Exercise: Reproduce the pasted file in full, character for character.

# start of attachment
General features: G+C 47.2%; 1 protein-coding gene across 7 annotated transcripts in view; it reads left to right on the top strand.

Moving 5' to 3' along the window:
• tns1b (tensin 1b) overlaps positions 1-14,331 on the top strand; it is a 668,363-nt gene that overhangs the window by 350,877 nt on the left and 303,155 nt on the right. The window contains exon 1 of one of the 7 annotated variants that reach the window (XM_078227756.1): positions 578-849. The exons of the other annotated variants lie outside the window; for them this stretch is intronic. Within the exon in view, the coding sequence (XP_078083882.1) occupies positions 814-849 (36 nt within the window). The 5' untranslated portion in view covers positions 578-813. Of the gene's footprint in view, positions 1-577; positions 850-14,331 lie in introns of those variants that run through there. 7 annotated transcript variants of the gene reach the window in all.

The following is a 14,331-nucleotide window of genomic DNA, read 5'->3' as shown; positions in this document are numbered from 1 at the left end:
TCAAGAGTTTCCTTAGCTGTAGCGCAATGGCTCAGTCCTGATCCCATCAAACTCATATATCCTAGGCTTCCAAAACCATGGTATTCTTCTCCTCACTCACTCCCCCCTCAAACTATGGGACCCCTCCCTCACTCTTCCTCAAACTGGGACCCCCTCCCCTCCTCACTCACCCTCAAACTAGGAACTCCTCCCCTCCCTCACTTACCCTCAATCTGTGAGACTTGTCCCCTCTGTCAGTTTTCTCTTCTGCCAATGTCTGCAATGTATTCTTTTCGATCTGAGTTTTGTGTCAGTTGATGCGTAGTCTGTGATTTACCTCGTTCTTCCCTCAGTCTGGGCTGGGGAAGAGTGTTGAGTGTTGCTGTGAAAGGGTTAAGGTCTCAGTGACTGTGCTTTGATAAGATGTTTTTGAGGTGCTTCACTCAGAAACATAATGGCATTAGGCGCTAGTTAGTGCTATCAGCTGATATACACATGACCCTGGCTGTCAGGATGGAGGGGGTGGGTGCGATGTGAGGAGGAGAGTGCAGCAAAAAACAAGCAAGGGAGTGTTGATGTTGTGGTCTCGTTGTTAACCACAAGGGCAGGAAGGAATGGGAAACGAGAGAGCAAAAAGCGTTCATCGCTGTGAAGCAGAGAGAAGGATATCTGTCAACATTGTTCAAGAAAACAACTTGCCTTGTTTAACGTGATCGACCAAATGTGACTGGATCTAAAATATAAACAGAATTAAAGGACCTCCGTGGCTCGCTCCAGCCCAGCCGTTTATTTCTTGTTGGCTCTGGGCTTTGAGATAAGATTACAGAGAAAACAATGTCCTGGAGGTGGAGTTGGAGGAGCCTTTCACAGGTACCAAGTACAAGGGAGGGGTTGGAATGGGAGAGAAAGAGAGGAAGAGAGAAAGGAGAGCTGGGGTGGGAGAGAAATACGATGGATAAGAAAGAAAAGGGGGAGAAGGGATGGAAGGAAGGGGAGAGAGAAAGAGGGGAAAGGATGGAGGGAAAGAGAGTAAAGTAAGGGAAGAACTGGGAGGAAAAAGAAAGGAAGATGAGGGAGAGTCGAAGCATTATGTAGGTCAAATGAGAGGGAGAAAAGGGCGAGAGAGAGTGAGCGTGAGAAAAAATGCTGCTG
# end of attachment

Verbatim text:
General features: G+C 47.2%; 1 protein-coding gene across 7 annotated transcripts in view; it reads left to right on the top strand.

Moving 5' to 3' along the window:
• tns1b (tensin 1b) overlaps positions 1-14,331 on the top strand; it is a 668,363-nt gene that overhangs the window by 350,877 nt on the left and 303,155 nt on the right. The window contains exon 1 of one of the 7 annotated variants that reach the window (XM_078227756.1): positions 578-849. The exons of the other annotated variants lie outside the window; for them this stretch is intronic. Within the exon in view, the coding sequence (XP_078083882.1) occupies positions 814-849 (36 nt within the window). The 5' untranslated portion in view covers positions 578-813. Of the gene's footprint in view, positions 1-577; positions 850-14,331 lie in introns of those variants that run through there. 7 annotated transcript variants of the gene reach the window in all.

The following is a 14,331-nucleotide window of genomic DNA, read 5'->3' as shown; positions in this document are numbered from 1 at the left end:
TCAAGAGTTTCCTTAGCTGTAGCGCAATGGCTCAGTCCTGATCCCATCAAACTCATATATCCTAGGCTTCCAAAACCATGGTATTCTTCTCCTCACTCACTCCCCCCTCAAACTATGGGACCCCTCCCTCACTCTTCCTCAAACTGGGACCCCCTCCCCTCCTCACTCACCCTCAAACTAGGAACTCCTCCCCTCCCTCACTTACCCTCAATCTGTGAGACTTGTCCCCTCTGTCAGTTTTCTCTTCTGCCAATGTCTGCAATGTATTCTTTTCGATCTGAGTTTTGTGTCAGTTGATGCGTAGTCTGTGATTTACCTCGTTCTTCCCTCAGTCTGGGCTGGGGAAGAGTGTTGAGTGTTGCTGTGAAAGGGTTAAGGTCTCAGTGACTGTGCTTTGATAAGATGTTTTTGAGGTGCTTCACTCAGAAACATAATGGCATTAGGCGCTAGTTAGTGCTATCAGCTGATATACACATGACCCTGGCTGTCAGGATGGAGGGGGTGGGTGCGATGTGAGGAGGAGAGTGCAGCAAAAAACAAGCAAGGGAGTGTTGATGTTGTGGTCTCGTTGTTAACCACAAGGGCAGGAAGGAATGGGAAACGAGAGAGCAAAAAGCGTTCATCGCTGTGAAGCAGAGAGAAGGATATCTGTCAACATTGTTCAAGAAAACAACTTGCCTTGTTTAACGTGATCGACCAAATGTGACTGGATCTAAAATATAAACAGAATTAAAGGACCTCCGTGGCTCGCTCCAGCCCAGCCGTTTATTTCTTGTTGGCTCTGGGCTTTGAGATAAGATTACAGAGAAAACAATGTCCTGGAGGTGGAGTTGGAGGAGCCTTTCACAGGTACCAAGTACAAGGGAGGGGTTGGAATGGGAGAGAAAGAGAGGAAGAGAGAAAGGAGAGCTGGGGTGGGAGAGAAATACGATGGATAAGAAAGAAAAGGGGGAGAAGGGATGGAAGGAAGGGGAGAGAGAAAGAGGGGAAAGGATGGAGGGAAAGAGAGTAAAGTAAGGGAAGAACTGGGAGGAAAAAGAAAGGAAGATGAGGGAGAGTCGAAGCATTATGTAGGTCAAATGAGAGGGAGAAAAGGGCGAGAGAGAGTGAGCGTGAGAAAAAATGCTGCTG